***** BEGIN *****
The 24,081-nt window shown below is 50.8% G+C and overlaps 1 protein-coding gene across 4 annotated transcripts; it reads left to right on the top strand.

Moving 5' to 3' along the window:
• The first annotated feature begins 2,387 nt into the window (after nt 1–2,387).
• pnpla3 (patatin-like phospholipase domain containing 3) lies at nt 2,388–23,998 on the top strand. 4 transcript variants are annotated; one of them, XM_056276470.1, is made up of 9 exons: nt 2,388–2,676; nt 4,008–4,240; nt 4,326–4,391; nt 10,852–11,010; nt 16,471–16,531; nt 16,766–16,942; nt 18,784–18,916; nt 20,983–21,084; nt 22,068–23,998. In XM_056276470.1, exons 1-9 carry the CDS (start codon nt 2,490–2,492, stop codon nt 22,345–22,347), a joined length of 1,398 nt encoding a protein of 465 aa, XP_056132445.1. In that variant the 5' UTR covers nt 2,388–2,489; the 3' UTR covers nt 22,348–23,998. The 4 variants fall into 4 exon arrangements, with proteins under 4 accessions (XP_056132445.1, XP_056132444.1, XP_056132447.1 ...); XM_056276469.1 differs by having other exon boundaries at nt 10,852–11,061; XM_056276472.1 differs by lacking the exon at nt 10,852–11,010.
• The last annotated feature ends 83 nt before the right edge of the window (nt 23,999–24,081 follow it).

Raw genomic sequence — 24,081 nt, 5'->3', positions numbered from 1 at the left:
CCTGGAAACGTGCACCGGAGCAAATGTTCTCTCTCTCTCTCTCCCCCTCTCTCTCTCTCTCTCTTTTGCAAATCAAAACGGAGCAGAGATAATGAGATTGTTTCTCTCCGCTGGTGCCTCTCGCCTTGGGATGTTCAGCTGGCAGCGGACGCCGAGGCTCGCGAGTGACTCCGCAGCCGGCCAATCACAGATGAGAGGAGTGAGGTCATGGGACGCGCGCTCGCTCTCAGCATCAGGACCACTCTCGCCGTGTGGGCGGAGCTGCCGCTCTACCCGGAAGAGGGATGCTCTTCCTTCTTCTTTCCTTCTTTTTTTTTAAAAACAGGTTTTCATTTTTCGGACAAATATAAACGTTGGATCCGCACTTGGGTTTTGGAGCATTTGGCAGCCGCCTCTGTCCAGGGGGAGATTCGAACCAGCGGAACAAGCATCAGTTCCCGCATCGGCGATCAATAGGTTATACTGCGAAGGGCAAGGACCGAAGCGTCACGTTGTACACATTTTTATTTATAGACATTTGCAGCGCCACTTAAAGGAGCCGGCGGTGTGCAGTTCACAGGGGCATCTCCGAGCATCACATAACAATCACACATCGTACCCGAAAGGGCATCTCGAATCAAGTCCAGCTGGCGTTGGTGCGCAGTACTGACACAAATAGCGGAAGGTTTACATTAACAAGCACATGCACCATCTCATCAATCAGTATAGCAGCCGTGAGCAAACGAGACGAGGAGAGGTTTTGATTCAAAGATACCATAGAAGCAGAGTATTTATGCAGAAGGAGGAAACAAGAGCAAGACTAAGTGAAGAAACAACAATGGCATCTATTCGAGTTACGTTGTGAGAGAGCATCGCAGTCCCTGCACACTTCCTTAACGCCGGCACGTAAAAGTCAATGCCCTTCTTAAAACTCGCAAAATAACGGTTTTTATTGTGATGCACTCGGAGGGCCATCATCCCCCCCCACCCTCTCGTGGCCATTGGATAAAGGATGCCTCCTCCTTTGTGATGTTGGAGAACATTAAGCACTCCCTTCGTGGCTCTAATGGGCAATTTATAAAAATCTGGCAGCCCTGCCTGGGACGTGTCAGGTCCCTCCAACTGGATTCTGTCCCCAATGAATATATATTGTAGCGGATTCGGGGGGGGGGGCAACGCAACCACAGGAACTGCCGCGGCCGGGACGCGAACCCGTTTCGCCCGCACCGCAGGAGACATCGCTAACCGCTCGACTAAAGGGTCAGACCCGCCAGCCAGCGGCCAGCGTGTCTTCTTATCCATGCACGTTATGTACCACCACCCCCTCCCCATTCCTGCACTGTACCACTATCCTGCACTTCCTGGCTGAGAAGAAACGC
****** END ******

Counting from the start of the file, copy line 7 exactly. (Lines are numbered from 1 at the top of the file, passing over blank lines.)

CCTGGAAACGTGCACCGGAGCAAATGTTCTCTCTCTCTCTCTCCCCCTCTCTCTCTCTCTCTCTTTTGCAAATCAAAACGGAGCAGAGATAATGAGATTGTTTCTCTCCGCTGGTGCCTCTCGCCTTGGGATGTTCAGCTGGCAGCGGACGCCGAGGCTCGCGAGTGACTCCGCAGCCGGCCAATCACAGATGAGAGGAGTGAGGTCATGGGACGCGCGCTCGCTCTCAGCATCAGGACCACTCTCGCCGTGTGGGCGGAGCTGCCGCTCTACCCGGAAGAGGGATGCTCTTCCTTCTTCTTTCCTTCTTTTTTTTTAAAAACAGGTTTTCATTTTTCGGACAAATATAAACGTTGGATCCGCACTTGGGTTTTGGAGCATTTGGCAGCCGCCTCTGTCCAGGGGGAGATTCGAACCAGCGGAACAAGCATCAGTTCCCGCATCGGCGATCAATAGGTTATACTGCGAAGGGCAAGGACCGAAGCGTCACGTTGTACACATTTTTATTTATAGACATTTGCAGCGCCACTTAAAGGAGCCGGCGGTGTGCAGTTCACAGGGGCATCTCCGAGCATCACATAACAATCACACATCGTACCCGAAAGGGCATCTCGAATCAAGTCCAGCTGGCGTTGGTGCGCAGTACTGACACAAATAGCGGAAGGTTTACATTAACAAGCACATGCACCATCTCATCAATCAGTATAGCAGCCGTGAGCAAACGAGACGAGGAGAGGTTTTGATTCAAAGATACCATAGAAGCAGAGTATTTATGCAGAAGGAGGAAACAAGAGCAAGACTAAGTGAAGAAACAACAATGGCATCTATTCGAGTTACGTTGTGAGAGAGCATCGCAGTCCCTGCACACTTCCTTAACGCCGGCACGTAAAAGTCAATGCCCTTCTTAAAACTCGCAAAATAACGGTTTTTATTGTGATGCACTCGGAGGGCCATCATCCCCCCCCACCCTCTCGTGGCCATTGGATAAAGGATGCCTCCTCCTTTGTGATGTTGGAGAACATTAAGCACTCCCTTCGTGGCTCTAATGGGCAATTTATAAAAATCTGGCAGCCCTGCCTGGGACGTGTCAGGTCCCTCCAACTGGATTCTGTCCCCAATGAATATATATTGTAGCGGATTCGGGGGGGGGGGCAACGCAACCACAGGAACTGCCGCGGCCGGGACGCGAACCCGTTTCGCCCGCACCGCAGGAGACATCGCTAACCGCTCGACTAAAGGGTCAGACCCGCCAGCCAGCGGCCAGCGTGTCTTCTTATCCATGCACGTTATGTACCACCACCCCCTCCCCATTCCTGCACTGTACCACTATCCTGCACTTCCTGGCTGAGAAGAAACGC